Communities haunted by mining contamination can look to unique plants to fight their worst fears. “Phytomediation can help us clean tainted environment,” explains Dr. Augustine Doronila, a senior research fellow at the University of Melbourne in Australia.
      Phytoremediation is the use of living plants to mop up pollution in the environment like metal contaminants in the soil, and restore ecological balance in a mining area.
      Doronila recently proposed assembling a multidisciplinary research group to study the various aspects of using phytoremediation in the country. The group will be called Philippine Metalophyte Research Consortium to be based in Ateneo de Manila University.  Its research mission will cover the determination of botanical, chemistry, biological, geological, ecological, and anthropological aspects of implementing phytoremediation in the Philippines.

A visiting scientist under the Department of Science and Technology’s Balik Scientist Program, Doronila says there are endemic plant species in the country that can help restore mining-damaged soils.
Metal accumulating plant species
      A group of botanists including Manila-based Dr. Domingo Madulid discovered in 2003 a prolific contaminant fighting species called Phyllanthus balgooyi (Euphorbiaceae). The shrub can be found only in two locations--in open patches of a stunted forest in Palawan and in Sabah. A cut stem of the plant secretes jade-green liquid that contains 88,580 ug Ni/g of dry weight. Its leaves and stems can also accumulate significant amounts of nickel and chemicals used in extracting nickel.
      Phyllanthus balgooyi is a hyper accumulator, or a plant that can accumulate extraordinarily high levels of metals in its system. It’s a rare trait as there are only 450 taxa of hyper accumulators discovered in the whole world so far.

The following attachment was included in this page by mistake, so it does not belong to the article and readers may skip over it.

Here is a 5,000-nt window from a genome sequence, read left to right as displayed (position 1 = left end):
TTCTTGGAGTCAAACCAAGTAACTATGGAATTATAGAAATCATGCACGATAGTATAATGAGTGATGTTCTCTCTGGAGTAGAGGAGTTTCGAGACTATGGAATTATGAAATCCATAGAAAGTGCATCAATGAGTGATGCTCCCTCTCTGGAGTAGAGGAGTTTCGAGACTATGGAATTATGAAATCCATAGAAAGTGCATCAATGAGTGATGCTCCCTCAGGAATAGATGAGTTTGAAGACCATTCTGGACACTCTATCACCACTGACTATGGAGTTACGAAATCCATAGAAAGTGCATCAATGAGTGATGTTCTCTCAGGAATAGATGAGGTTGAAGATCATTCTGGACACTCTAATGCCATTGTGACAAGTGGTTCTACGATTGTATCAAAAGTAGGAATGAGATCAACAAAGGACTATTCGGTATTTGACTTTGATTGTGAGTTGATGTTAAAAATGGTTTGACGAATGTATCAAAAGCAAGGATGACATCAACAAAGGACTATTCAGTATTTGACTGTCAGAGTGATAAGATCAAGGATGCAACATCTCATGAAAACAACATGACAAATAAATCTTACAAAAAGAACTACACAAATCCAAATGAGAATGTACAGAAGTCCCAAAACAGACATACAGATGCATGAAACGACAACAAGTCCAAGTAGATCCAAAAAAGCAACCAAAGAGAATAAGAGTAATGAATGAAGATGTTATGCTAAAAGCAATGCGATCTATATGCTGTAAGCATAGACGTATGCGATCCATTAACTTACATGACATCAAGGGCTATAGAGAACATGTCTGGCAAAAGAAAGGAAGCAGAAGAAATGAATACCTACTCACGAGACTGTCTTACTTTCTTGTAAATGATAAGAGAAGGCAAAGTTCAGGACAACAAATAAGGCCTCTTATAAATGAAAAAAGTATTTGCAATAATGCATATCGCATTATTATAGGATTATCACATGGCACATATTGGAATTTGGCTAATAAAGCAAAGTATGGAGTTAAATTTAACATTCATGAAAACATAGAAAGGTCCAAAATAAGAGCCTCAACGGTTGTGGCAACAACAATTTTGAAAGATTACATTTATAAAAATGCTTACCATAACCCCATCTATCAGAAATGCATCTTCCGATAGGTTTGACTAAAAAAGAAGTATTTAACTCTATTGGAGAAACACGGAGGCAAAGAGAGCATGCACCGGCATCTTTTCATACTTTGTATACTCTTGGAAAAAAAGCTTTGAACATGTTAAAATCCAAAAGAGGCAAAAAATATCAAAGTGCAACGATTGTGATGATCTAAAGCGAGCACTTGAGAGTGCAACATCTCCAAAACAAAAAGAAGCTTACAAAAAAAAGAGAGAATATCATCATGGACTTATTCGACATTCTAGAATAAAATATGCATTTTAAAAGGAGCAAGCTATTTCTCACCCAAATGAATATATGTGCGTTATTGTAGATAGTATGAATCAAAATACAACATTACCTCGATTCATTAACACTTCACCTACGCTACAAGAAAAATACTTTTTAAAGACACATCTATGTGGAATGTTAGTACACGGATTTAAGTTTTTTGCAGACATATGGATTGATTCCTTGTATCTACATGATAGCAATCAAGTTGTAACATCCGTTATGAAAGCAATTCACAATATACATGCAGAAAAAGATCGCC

There are only four species of nickel hyper accumulating species in the Philippines, all found in Palawan, and belong to the Euphorbiaceous, Meliceae, Ochnaceae, and Dichapetalaceae families.
      In a visit to Zambales, Doronila discovered a possible new nickel hyper accumulator that belongs to the Euphorbiacea family. “Tropical hyper accumulator plants are poorly studied,” he said. “These are most likely found on ultramafic or serpentine rock formations.” Serpentine or ultramafic soils often contain high concentrations of magnesium and some toxic metals.

Mining and soil damage
      The country is among the world's top producers of chromite, copper, nickel, and gold. Various estimates rank the Philippines’ gold and copper reserves as the world's fifth-largest.
      According to the Department of Environment and Natural Resources’ Mines and Geosciences Bureau, there are 24 operating medium to large scale metallic mines in the country, up from 18 in 2006.  Moreover, there are over 800 abandoned mines scattered all over the country.
      Mining can set off severe effects on the environment. Wastes from extraction and processing of mineral resources are laden with heavy metals and chemicals that can seriously contaminate soil and water. Exposure to these contaminants affects people’s health and livelihood. Contaminants also have adverse effects on other organisms and biodiversity.
      Moreover, contaminated soils can no longer be profitably used for crop production. “Normally, people who grow crops on infertile contaminated soils will only earn about P5,500 net per hectare every year,” he says. “Once the soil is restored, earnings can go up as high as P165,000 net per hectare.” Doronila based his figures in an actual phytoremediated base-metal smelter in South Africa.
      In a previous visit to a mining site in Acoje, Zambales, Doronila noted the highly-contaminated soil and its effects to surrounding plants. Some pitcher plants, shown in his slide presentation, were yellowish but surviving very well. “And look at those shoots growing out of the fallen tree’s branches,” he noted. “It’s a sign of hope. Those budding shoots tell us that the plant can grow very well in contaminated soil.” He suggested that the area be planted with the newly discovered hyper accumulator.
      The growth of vegetation in a mining contaminated area is a sign that the topsoil can still be restored. “The most important thing that mining operations can do is to protect the topsoil,” he says. Topsoil resource is the major source that plant materials need in post-mining reclamation and restoration, he adds.

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